Webmaster Email: wsuckow@ucanr.edu

Sidebar: Waterfowl and rice in California's Central Valley

Share using any of the popular social networks Share by sending an email Print article
Share using any of the popular social networks Share by sending an email Print article

Authors

Frederic A. Reid, Ducks Unlimited, Inc., Sacramento
Mickey E. Heitmeyer, Ducks Unlimited, Inc., Memphis, Tenn.

Publication Information

California Agriculture 49(6):62-62. https://doi.org/10.3733/ca.v049n06p62

Published November 01, 1995

PDF  |  Citation  |  Permissions

Author Affiliations show

Abstract

Abstract Not Available – First paragraph follows: Wetlands of California's Central Valley historically held one of the largest concentrations of wintering waterfowl in the world. In wet winters, some 2 million to 4 million acres of seasonal and semi-permanent wetlands were flooded in the Valley. It is estimated that as many as 40 million to 50 million waterfowl once funneled down the Pacific Flyway — from the arctic tundra of the Northwest Territories, the boreal forests of Alaska, the prairies of Canada, and the alkaline flats of the Great Basin — to the Central Valley. As recently as the 1970s, some 10 million to 12 million swans, geese, and ducks wintered in or migrated through California; large numbers of other waterbirds such as shore-birds, cranes, wading birds, rails, grebes and gulls also came.

Full text

Wetlands of California's Central Valley historically held one of the largest concentrations of wintering waterfowl in the world. In wet winters, some 2 million to 4 million acres of seasonal and semi-permanent wetlands were flooded in the Valley. It is estimated that as many as 40 million to 50 million waterfowl once funneled down the Pacific Flyway — from the arctic tundra of the Northwest Territories, the boreal forests of Alaska, the prairies of Canada, and the alkaline flats of the Great Basin — to the Central Valley. As recently as the 1970s, some 10 million to 12 million swans, geese, and ducks wintered in or migrated through California; large numbers of other waterbirds such as shore-birds, cranes, wading birds, rails, grebes and gulls also came.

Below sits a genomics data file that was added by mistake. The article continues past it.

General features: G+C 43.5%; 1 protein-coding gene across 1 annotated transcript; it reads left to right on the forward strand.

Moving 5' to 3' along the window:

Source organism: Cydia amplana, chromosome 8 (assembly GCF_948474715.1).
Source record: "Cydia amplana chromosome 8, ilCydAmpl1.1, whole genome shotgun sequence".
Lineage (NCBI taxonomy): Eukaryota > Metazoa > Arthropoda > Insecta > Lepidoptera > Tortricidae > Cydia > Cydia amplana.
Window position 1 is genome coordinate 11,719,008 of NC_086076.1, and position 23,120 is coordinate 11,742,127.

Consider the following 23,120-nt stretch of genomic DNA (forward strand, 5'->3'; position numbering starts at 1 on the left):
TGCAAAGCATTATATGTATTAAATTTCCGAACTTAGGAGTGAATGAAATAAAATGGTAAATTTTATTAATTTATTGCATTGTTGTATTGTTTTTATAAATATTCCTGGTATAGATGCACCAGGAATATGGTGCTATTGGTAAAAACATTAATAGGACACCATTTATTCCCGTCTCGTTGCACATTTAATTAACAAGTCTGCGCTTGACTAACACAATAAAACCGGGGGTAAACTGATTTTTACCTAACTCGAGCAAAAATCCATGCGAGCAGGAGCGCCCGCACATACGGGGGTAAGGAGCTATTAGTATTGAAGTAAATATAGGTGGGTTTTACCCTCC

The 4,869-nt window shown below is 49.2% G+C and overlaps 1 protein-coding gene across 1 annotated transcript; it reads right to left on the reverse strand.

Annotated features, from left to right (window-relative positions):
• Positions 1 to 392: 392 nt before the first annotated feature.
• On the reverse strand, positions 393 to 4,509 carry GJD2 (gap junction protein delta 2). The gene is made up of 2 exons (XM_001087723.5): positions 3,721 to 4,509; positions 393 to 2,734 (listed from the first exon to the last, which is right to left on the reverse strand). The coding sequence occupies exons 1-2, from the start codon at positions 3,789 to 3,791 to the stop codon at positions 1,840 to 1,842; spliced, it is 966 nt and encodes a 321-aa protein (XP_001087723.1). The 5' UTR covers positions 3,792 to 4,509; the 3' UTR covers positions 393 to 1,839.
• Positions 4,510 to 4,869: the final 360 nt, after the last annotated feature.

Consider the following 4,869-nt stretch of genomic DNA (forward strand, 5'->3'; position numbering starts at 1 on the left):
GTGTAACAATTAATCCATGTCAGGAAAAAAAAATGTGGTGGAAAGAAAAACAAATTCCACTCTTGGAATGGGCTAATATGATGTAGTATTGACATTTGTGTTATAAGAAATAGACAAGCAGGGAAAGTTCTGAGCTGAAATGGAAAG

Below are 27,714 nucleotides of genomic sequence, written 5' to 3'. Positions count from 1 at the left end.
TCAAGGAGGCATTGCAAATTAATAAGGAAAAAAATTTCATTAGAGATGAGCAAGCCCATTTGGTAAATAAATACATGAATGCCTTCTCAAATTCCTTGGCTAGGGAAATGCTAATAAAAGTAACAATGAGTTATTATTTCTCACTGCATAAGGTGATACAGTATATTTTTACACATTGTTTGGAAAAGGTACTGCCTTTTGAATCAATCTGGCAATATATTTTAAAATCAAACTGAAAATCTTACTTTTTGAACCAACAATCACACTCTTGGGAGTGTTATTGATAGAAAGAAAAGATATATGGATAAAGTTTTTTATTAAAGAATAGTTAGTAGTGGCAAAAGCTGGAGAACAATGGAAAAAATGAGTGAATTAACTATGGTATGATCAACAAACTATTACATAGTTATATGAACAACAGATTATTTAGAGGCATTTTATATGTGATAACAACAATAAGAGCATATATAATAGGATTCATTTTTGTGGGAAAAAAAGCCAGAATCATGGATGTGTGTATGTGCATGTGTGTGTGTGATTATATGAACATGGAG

The conversion of historic wetlands in California has been extensive. Less than 330,000 acres of wetlands remain in the Central Valley, and most of these systems have been hydrologically altered so that intensive water management by either public or private entities is required to mimic seasonal cycles. Today the Central Valley supports only 3 million to 6 million wintering waterfowl — still one of the largest single concentrations in North America. These waterfowl represent more than 60% of all those wintering in the Pacific Flyway and approximately 20% of all those wintering in North America.

Because of these wetland limitations, many waterfowl species are highly dependent on harvested grain fields — rice, wheat, milo, and barley — for food in migration and winter. Harvested rice fields have been an important habitat component in filling some of the nutritional and energetic needs of several waterfowl species. Those that are common in shallowly flooded rice fields include the white-fronted goose, snow goose and Ross' goose; the tundra swan; and the mallard, northern pintail, green-winged teal and American widgeon. Less common species that use harvested rice fields include the gadwall, northern shoveler and bufflehead.

Photo courtesy of Ducks Unlimited, Inc.

Although ricefields do not directly replace the value of lost wetlands, saturated or shallowly flooded rice fields add to the complex of other small-grain fields and wetlands that constitute the critical wintering habitat of Pacific Flyway waterfowl. As conditions improve in the prairie pothole breeding region of Canada and the United States (including Manitoba, Saskatchewan, Alberta, the Dakotas, Minnesota and eastern Montana), true conjunctive use of grain production and waterbird wintering habitat will be critical to waterfowl survival and recruitment.